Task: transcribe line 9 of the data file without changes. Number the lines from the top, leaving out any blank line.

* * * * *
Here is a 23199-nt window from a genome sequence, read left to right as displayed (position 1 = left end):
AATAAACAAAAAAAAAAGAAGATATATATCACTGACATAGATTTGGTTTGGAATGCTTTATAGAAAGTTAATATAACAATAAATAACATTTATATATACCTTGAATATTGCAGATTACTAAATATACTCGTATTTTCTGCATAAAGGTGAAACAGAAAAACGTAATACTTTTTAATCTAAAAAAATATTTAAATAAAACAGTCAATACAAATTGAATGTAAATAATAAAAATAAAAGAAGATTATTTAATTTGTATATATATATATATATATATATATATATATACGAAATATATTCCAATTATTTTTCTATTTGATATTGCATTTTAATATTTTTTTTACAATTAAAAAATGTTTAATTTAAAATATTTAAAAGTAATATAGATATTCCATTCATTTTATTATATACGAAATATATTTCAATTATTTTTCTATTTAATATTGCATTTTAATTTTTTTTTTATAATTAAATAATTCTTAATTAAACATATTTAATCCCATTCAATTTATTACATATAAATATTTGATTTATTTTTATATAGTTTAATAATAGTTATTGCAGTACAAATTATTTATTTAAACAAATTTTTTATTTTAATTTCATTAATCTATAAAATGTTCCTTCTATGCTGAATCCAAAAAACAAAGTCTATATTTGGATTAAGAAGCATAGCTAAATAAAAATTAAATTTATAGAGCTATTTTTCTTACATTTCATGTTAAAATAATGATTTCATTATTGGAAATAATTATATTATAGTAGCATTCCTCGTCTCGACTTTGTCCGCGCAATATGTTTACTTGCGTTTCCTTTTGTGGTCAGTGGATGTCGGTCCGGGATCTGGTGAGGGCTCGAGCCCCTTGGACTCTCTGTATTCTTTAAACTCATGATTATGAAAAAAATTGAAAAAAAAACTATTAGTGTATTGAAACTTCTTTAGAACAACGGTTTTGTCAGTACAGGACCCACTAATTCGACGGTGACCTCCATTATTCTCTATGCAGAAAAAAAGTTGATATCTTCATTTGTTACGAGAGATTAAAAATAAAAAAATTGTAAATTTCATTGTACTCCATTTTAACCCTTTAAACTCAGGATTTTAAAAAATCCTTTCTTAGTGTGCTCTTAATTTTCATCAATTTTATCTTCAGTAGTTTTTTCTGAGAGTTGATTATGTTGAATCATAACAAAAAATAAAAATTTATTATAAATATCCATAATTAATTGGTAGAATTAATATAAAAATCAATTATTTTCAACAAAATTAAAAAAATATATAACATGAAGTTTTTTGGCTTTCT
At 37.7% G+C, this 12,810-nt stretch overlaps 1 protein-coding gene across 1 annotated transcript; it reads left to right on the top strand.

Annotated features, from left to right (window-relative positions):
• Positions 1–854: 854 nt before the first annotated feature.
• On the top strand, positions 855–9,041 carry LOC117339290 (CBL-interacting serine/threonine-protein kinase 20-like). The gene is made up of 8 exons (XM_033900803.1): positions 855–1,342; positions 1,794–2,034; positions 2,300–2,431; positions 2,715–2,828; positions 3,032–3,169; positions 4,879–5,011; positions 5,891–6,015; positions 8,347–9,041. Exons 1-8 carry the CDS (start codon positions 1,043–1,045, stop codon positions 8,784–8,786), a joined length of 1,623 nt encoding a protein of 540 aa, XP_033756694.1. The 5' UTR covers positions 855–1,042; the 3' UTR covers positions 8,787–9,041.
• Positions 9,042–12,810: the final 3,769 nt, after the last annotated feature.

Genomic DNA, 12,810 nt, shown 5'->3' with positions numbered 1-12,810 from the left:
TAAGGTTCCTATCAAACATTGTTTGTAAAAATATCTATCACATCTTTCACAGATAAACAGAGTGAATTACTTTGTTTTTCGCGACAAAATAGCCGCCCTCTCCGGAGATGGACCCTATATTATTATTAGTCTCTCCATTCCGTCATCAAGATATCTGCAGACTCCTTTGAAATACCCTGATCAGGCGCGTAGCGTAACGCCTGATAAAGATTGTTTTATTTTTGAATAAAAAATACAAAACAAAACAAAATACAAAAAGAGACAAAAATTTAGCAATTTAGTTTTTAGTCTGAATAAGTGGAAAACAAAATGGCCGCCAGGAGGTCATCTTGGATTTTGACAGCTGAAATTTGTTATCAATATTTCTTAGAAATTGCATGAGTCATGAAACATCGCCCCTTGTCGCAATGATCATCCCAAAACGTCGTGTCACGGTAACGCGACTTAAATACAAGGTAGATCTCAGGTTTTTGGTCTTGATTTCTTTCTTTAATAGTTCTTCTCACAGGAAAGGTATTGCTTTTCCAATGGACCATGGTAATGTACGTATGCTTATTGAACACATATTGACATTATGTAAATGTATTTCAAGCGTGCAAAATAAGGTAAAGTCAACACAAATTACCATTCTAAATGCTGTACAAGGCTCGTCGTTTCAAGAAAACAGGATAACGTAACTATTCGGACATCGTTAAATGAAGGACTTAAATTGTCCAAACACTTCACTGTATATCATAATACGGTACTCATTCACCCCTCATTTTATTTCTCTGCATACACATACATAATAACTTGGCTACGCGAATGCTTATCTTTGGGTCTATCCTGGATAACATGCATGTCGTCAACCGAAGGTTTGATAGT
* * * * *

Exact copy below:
TAAGGTTCCTATCAAACATTGTTTGTAAAAATATCTATCACATCTTTCACAGATAAACAGAGTGAATTACTTTGTTTTTCGCGACAAAATAGCCGCCCTCTCCGGAGATGGACCCTATATTATTATTAGTCTCTCCATTCCGTCATCAAGATATCTGCAGACTCCTTTGAAATACCCTGATCAGGCGCGTAGCGTAACGCCTGATAAAGATTGTTTTATTTTTGAATAAAAAATACAAAACAAAACAAAATACAAAAAGAGACAAAAATTTAGCAATTTAGTTTTTAGTCTGAATAAGTGGAAAACAAAATGGCCGCCAGGAGGTCATCTTGGATTTTGACAGCTGAAATTTGTTATCAATATTTCTTAGAAATTGCATGAGTCATGAAACATCGCCCCTTGTCGCAATGATCATCCCAAAACGTCGTGTCACGGTAACGCGACTTAAATACAAGGTAGATCTCAGGTTTTTGGTCTTGATTTCTTTCTTTAATAGTTCTTCTCACAGGAAAGGTATTGCTTTTCCAATGGACCATGGTAATGTACGTATGCTTATTGAACACATATTGACATTATGTAAATGTATTTCAAGCGTGCAAAATAAGGTAAAGTCAACACAAATTACCATTCTAAATGCTGTACAAGGCTCGTCGTTTCAAGAAAACAGGATAACGTAACTATTCGGACATCGTTAAATGAAGGACTTAAATTGTCCAAACACTTCACTGTATATCATAATACGGTACTCATTCACCCCTCATTTTATTTCTCTGCATACACATACATAATAACTTGGCTACGCGAATGCTTATCTTTGGGTCTATCCTGGATAACATGCATGTCGTCAACCGAAGGTTTGATAGT